Journal Vol 76-1

Jan - Feb 2004

 

An amazing species of Hildewintera (Cactaceae) - characters and systematic position
Roberto Kiesling & Detlev Metzing

Introducing: The 2003 CSSA Fellows
Steven Hammer

Columnar cacti of the Rio Marañon region, northern Peru
David Yetman

Illustrated Handbook of Succulent Plants: Asclepiadaceae
Book review by Dylan P. Hannon

Three recently described Conophytum species
Petr Pavelka

Under Discussion: Adromischus
Fred Dortort

The Color Encyclopedia of Cape Bulbs
Book review by Jeff Shipley 

Superb Succulents
Duke Benadom 

Succulents on Stamps
Peg Spaete

 

On the cover: While this specimen of Crassula tomentosa was wonderfully red in habitat, John Trager, who collected and photographed it, reports that shade was required to get it through the summer at the Huntington. Plants this color are virtually unknown in pot culture, which tends to induce a cloying green. In habitat, perhaps by assimilating nocturnal dew, and perhaps via great temperature flux, the plants endure more aridity and sun than they could in a pot. Trager found this specimen while exploring a very arid part of the Little Hellskloof in South Africa's Northern Cape. This locality is also the site ofMitrophyllum clivorum, which sought out the shadier niches. Three Crassulaclones were collected as J. N. Trager 97-161 on August 16, 1997.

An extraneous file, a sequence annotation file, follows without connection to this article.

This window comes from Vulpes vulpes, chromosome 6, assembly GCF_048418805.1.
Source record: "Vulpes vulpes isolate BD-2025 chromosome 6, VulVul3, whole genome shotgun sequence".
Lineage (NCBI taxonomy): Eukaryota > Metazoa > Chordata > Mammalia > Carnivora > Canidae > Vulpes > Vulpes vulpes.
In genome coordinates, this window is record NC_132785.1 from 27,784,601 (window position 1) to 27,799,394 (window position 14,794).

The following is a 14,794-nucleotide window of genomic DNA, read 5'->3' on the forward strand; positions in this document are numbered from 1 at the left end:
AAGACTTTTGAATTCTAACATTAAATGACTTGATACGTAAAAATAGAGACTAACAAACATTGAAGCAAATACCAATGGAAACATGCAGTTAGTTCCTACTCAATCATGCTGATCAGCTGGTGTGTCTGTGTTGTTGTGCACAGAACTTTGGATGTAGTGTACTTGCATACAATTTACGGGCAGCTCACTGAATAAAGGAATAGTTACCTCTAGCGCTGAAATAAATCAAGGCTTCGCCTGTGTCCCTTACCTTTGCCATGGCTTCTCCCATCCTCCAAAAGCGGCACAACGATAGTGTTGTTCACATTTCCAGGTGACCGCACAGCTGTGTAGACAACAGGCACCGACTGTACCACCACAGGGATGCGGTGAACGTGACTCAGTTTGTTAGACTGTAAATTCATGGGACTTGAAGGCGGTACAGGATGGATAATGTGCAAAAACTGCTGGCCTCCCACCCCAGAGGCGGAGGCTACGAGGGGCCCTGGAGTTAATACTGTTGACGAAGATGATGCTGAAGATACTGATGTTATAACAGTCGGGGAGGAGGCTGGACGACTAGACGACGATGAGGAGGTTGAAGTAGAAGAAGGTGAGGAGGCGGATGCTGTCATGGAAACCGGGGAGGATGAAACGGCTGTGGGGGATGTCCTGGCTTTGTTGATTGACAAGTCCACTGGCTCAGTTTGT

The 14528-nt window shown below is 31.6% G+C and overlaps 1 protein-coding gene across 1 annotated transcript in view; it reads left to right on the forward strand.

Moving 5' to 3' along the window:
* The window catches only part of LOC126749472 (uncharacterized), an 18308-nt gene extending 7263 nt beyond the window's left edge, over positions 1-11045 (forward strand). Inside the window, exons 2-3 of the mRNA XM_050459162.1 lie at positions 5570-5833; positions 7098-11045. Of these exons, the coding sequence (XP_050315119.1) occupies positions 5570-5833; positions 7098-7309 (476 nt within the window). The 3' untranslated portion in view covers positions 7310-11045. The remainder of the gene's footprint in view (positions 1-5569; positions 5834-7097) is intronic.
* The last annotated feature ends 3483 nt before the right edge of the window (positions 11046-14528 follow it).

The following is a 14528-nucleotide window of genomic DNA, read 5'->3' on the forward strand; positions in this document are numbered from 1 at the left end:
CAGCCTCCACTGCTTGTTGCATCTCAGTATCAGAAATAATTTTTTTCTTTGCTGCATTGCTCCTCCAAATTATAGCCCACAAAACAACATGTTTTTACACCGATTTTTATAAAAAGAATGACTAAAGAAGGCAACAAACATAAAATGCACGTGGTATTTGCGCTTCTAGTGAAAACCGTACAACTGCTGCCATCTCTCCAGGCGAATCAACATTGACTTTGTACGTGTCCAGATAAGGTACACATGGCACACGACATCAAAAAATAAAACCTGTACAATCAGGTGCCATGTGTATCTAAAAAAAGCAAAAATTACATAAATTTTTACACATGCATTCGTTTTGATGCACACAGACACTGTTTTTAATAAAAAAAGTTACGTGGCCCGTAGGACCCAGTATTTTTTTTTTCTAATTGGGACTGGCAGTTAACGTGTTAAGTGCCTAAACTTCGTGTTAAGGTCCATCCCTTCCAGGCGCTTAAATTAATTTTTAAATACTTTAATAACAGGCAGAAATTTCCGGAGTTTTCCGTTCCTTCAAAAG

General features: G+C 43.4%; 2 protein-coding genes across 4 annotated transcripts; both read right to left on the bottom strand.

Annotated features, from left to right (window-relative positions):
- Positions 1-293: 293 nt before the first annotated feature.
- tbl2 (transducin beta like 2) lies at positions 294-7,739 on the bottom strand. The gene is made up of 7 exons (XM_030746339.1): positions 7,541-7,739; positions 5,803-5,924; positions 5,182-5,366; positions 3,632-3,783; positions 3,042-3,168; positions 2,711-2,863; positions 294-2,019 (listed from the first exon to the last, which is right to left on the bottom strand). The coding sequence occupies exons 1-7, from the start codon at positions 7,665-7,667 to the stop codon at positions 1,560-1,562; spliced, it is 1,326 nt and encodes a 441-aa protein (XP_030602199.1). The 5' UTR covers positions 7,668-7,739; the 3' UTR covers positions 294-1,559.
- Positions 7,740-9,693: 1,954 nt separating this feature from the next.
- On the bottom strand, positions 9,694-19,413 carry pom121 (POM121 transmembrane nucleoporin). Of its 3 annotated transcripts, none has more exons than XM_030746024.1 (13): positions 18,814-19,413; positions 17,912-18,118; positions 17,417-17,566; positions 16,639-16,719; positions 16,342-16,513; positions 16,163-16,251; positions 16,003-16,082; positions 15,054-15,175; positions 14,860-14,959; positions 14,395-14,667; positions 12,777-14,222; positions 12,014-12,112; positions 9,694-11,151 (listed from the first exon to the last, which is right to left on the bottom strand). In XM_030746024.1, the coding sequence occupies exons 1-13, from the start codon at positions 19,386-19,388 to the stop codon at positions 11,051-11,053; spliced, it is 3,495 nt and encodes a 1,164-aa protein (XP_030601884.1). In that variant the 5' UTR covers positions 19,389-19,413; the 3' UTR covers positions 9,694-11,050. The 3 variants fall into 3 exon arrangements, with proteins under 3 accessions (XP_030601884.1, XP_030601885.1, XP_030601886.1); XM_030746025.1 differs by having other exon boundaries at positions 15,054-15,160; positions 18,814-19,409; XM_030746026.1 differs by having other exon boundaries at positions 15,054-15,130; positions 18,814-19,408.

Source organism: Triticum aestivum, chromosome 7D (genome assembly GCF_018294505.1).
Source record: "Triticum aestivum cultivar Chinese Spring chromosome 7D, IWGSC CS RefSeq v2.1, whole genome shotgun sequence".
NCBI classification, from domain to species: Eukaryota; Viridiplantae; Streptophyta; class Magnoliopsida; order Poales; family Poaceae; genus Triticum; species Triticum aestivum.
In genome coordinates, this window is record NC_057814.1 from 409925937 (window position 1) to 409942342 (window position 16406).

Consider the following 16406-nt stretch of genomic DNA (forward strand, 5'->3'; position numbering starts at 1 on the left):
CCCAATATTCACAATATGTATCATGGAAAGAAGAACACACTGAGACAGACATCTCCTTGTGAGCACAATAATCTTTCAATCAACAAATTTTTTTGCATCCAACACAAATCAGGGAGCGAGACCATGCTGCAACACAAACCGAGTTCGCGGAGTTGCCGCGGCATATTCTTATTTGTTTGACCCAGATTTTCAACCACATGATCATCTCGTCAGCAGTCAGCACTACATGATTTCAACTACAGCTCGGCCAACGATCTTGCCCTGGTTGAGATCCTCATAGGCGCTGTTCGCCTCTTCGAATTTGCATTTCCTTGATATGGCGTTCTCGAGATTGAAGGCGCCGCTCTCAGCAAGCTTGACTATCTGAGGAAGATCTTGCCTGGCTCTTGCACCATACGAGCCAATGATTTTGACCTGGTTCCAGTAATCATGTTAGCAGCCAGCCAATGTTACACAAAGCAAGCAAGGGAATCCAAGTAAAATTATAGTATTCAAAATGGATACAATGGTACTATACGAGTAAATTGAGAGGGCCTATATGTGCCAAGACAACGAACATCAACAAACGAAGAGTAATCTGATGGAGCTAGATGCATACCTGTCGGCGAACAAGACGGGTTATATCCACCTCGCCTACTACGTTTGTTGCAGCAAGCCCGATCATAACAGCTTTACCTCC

Some readers were convinced that the hildewintera photo on the cover of the Nov-Dec 2003 issue was printed upside down. In this issue, Roberto Kiesling and Detlev Metzing revisit the long downward pointing stems and spines and the beautiful spurred flowers of this species to explain more about how these features are adaptations to the plant's home. They also provide a detailed description and explanation of the taxonomy and brief but-sordid history of this new taxon, enhanced by technical and habitat photographs by Eva and Voytek Foik.

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